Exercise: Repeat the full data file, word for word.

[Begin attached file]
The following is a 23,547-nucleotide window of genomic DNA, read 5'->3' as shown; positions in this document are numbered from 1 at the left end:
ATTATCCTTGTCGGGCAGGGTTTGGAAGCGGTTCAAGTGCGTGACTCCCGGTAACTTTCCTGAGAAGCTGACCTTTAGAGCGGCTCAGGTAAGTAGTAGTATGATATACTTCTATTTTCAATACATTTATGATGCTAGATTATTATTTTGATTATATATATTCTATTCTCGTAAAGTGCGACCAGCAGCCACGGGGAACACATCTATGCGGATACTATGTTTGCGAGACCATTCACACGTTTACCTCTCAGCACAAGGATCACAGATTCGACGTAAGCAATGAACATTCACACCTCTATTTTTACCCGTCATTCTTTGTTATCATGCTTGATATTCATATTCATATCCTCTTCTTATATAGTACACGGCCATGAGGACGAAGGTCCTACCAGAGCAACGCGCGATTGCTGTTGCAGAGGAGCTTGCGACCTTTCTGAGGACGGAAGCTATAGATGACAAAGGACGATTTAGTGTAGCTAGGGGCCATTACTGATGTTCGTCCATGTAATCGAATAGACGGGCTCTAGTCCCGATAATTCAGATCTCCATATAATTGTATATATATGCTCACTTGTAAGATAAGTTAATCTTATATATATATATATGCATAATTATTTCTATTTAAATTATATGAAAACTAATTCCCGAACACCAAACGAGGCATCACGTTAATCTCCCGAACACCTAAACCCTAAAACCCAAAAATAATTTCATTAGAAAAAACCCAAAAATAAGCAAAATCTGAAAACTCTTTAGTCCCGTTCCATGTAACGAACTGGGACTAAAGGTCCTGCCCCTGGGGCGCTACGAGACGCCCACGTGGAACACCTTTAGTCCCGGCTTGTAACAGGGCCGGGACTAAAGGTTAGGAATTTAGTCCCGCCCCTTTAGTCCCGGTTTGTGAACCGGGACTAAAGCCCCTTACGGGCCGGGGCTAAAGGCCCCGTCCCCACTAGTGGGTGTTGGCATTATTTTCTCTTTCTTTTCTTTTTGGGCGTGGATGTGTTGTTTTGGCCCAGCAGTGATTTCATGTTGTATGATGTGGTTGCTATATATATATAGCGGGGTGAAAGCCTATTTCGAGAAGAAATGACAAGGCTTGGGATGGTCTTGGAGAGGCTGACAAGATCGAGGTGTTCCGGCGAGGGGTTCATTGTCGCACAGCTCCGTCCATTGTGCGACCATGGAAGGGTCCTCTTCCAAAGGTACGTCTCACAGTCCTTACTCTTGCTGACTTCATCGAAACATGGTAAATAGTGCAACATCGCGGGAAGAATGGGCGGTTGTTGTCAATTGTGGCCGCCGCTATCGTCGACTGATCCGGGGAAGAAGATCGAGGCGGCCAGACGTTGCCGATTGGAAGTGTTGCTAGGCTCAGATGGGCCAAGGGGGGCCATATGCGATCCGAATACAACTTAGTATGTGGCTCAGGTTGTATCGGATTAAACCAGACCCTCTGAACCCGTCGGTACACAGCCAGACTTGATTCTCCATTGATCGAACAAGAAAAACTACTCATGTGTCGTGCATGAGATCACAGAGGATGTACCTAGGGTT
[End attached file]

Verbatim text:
The following is a 23,547-nucleotide window of genomic DNA, read 5'->3' as shown; positions in this document are numbered from 1 at the left end:
ATTATCCTTGTCGGGCAGGGTTTGGAAGCGGTTCAAGTGCGTGACTCCCGGTAACTTTCCTGAGAAGCTGACCTTTAGAGCGGCTCAGGTAAGTAGTAGTATGATATACTTCTATTTTCAATACATTTATGATGCTAGATTATTATTTTGATTATATATATTCTATTCTCGTAAAGTGCGACCAGCAGCCACGGGGAACACATCTATGCGGATACTATGTTTGCGAGACCATTCACACGTTTACCTCTCAGCACAAGGATCACAGATTCGACGTAAGCAATGAACATTCACACCTCTATTTTTACCCGTCATTCTTTGTTATCATGCTTGATATTCATATTCATATCCTCTTCTTATATAGTACACGGCCATGAGGACGAAGGTCCTACCAGAGCAACGCGCGATTGCTGTTGCAGAGGAGCTTGCGACCTTTCTGAGGACGGAAGCTATAGATGACAAAGGACGATTTAGTGTAGCTAGGGGCCATTACTGATGTTCGTCCATGTAATCGAATAGACGGGCTCTAGTCCCGATAATTCAGATCTCCATATAATTGTATATATATGCTCACTTGTAAGATAAGTTAATCTTATATATATATATATGCATAATTATTTCTATTTAAATTATATGAAAACTAATTCCCGAACACCAAACGAGGCATCACGTTAATCTCCCGAACACCTAAACCCTAAAACCCAAAAATAATTTCATTAGAAAAAACCCAAAAATAAGCAAAATCTGAAAACTCTTTAGTCCCGTTCCATGTAACGAACTGGGACTAAAGGTCCTGCCCCTGGGGCGCTACGAGACGCCCACGTGGAACACCTTTAGTCCCGGCTTGTAACAGGGCCGGGACTAAAGGTTAGGAATTTAGTCCCGCCCCTTTAGTCCCGGTTTGTGAACCGGGACTAAAGCCCCTTACGGGCCGGGGCTAAAGGCCCCGTCCCCACTAGTGGGTGTTGGCATTATTTTCTCTTTCTTTTCTTTTTGGGCGTGGATGTGTTGTTTTGGCCCAGCAGTGATTTCATGTTGTATGATGTGGTTGCTATATATATATAGCGGGGTGAAAGCCTATTTCGAGAAGAAATGACAAGGCTTGGGATGGTCTTGGAGAGGCTGACAAGATCGAGGTGTTCCGGCGAGGGGTTCATTGTCGCACAGCTCCGTCCATTGTGCGACCATGGAAGGGTCCTCTTCCAAAGGTACGTCTCACAGTCCTTACTCTTGCTGACTTCATCGAAACATGGTAAATAGTGCAACATCGCGGGAAGAATGGGCGGTTGTTGTCAATTGTGGCCGCCGCTATCGTCGACTGATCCGGGGAAGAAGATCGAGGCGGCCAGACGTTGCCGATTGGAAGTGTTGCTAGGCTCAGATGGGCCAAGGGGGGCCATATGCGATCCGAATACAACTTAGTATGTGGCTCAGGTTGTATCGGATTAAACCAGACCCTCTGAACCCGTCGGTACACAGCCAGACTTGATTCTCCATTGATCGAACAAGAAAAACTACTCATGTGTCGTGCATGAGATCACAGAGGATGTACCTAGGGTT